54. The choke according to claim 45, wherein the sleeve cooperatively engages the valve, and locks the valve so that fluid flow is permitted through the flow port, when the sleeve is displaced a predetermined distance relative to tile cage.
55. The choke according to claim 54, wherein the sleeve is configured to displace a portion of the valve against a biasing force exerted by a biasing device on the valve portion when the sleeve is displaced a portion of the predetermined distance relative to the cage.
56. The choke according to claim 45, wherein the sleeve is substantially free of any biasing force applied thereto when the valve prevents fluid flow through the flow port.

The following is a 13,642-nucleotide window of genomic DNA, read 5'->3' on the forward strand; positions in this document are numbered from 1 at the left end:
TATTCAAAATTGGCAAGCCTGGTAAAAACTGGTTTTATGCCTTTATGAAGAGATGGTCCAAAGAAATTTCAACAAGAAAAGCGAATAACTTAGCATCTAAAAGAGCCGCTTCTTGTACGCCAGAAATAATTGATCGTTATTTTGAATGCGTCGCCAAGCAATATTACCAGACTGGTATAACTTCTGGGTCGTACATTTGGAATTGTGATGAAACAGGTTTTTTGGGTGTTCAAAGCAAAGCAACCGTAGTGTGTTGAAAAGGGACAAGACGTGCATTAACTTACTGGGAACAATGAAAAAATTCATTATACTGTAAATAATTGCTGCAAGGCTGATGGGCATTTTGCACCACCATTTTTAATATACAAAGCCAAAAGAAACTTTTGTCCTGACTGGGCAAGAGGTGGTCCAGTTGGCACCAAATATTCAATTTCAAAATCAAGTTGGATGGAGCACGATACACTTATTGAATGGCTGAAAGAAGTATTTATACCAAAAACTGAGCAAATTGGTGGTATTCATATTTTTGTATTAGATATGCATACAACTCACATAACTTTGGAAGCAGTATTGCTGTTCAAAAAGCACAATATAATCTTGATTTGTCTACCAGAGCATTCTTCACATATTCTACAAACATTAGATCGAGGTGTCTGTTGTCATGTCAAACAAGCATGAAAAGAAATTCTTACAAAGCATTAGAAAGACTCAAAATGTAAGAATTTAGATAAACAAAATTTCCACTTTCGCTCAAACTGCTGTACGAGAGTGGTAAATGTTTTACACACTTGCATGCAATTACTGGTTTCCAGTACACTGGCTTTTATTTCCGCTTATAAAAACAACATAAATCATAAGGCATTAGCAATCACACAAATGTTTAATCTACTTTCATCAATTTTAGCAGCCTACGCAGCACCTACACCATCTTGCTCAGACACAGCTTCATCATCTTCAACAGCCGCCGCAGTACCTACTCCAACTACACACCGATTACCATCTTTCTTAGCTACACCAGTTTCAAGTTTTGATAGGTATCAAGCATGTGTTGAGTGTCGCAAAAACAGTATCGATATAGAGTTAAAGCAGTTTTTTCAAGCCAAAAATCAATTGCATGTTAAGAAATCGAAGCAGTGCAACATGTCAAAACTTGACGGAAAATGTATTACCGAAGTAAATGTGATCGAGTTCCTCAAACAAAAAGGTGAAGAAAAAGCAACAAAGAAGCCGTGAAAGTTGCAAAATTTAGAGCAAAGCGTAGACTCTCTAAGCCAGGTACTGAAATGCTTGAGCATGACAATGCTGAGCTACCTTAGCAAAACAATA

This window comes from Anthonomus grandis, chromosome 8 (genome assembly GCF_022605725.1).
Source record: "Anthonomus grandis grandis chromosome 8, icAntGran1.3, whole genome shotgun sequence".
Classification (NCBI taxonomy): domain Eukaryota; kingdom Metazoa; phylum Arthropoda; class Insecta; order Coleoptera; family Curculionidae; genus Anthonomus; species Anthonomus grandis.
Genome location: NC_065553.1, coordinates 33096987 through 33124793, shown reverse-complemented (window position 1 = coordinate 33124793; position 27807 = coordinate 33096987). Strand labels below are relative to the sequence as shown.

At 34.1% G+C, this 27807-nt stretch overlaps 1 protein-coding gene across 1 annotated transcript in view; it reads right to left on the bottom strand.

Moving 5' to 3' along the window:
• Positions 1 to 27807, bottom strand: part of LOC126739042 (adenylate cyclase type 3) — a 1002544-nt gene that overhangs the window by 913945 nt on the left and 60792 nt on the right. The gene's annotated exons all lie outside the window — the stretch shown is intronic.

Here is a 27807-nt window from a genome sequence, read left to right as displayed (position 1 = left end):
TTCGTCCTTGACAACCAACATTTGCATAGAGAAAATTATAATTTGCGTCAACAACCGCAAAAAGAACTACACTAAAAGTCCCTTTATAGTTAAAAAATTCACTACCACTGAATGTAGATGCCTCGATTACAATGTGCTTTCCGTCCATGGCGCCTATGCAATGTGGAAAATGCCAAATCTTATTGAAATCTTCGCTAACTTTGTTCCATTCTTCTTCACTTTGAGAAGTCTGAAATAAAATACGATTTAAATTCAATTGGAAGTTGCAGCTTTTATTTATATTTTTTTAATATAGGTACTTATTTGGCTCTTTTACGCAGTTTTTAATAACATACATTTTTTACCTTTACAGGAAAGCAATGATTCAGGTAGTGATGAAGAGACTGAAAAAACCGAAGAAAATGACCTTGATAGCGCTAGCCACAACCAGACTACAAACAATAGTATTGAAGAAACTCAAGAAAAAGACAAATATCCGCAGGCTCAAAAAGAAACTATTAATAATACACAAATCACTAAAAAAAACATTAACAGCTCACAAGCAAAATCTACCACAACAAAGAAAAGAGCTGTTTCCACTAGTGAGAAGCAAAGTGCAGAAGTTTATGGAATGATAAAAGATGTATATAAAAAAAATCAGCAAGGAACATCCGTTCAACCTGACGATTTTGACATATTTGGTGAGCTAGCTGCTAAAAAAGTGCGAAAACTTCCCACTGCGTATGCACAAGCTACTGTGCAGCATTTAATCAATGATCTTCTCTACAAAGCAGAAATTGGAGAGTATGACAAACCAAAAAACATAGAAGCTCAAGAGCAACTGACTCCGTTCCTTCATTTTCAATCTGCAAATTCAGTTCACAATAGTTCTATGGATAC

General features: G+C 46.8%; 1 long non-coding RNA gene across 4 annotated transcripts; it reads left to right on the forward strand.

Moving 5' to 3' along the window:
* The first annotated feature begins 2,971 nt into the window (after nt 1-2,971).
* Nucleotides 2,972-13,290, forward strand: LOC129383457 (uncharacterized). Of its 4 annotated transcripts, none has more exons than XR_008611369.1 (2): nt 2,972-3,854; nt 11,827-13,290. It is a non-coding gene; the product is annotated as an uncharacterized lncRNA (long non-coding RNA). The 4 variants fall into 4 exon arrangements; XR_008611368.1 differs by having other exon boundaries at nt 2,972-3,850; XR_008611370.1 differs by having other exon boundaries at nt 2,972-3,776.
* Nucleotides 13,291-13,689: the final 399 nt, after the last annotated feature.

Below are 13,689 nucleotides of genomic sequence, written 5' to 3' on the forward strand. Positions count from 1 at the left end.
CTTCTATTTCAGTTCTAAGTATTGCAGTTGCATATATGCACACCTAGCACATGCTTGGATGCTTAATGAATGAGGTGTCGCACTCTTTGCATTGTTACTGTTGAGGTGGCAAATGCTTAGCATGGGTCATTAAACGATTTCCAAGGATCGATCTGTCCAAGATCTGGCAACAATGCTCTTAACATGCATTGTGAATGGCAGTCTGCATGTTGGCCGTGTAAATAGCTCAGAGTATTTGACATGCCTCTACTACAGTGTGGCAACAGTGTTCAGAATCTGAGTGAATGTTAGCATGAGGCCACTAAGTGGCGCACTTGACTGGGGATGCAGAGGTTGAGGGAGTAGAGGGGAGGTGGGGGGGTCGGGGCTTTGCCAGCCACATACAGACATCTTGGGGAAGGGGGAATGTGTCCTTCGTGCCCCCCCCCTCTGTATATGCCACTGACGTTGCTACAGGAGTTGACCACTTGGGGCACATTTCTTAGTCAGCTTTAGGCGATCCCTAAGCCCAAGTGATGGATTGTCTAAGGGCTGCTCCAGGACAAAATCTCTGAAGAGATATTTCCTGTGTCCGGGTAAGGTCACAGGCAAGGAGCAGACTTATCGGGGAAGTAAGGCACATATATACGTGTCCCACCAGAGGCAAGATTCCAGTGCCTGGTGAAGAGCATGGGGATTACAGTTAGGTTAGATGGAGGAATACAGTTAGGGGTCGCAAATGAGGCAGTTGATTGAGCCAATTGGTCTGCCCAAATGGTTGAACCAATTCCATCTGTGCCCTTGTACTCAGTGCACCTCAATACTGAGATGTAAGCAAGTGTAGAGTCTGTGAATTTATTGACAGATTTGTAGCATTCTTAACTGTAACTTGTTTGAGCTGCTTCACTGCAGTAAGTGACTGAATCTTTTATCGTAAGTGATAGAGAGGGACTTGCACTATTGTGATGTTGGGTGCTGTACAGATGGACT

57. The choke according to claim 45, wherein the sleeve is substantially free of any biasing force applied thereto when the valve permits fluid flow through the flow port and the sleeve is positioned relative to the cage in a first position.
58. The choke according to claim 57, wherein the sleeve at least partially uncovers the flow port in the first position.
59. The choke according to claim 57, wherein the sleeve completely uncovers the flow port in the first position.
Description
CROSS-REFERENCE TO RELATED APPLICATIONS

This application is related to a copending application filed on even date herewith, entitled VARIABLE CHOKE FOR USE IN A SUBTERRANEAN WELL, having Brett Bouldin and Napoleon Arizmendi as inventors thereof and an attorney docket number of 970031 U1 USA (application Ser. No. 08/898,567 filed Jul. 21, 1997. The disclosure of the copending application is incorporated herein by this reference.

BACKGROUND OF THE INVENTION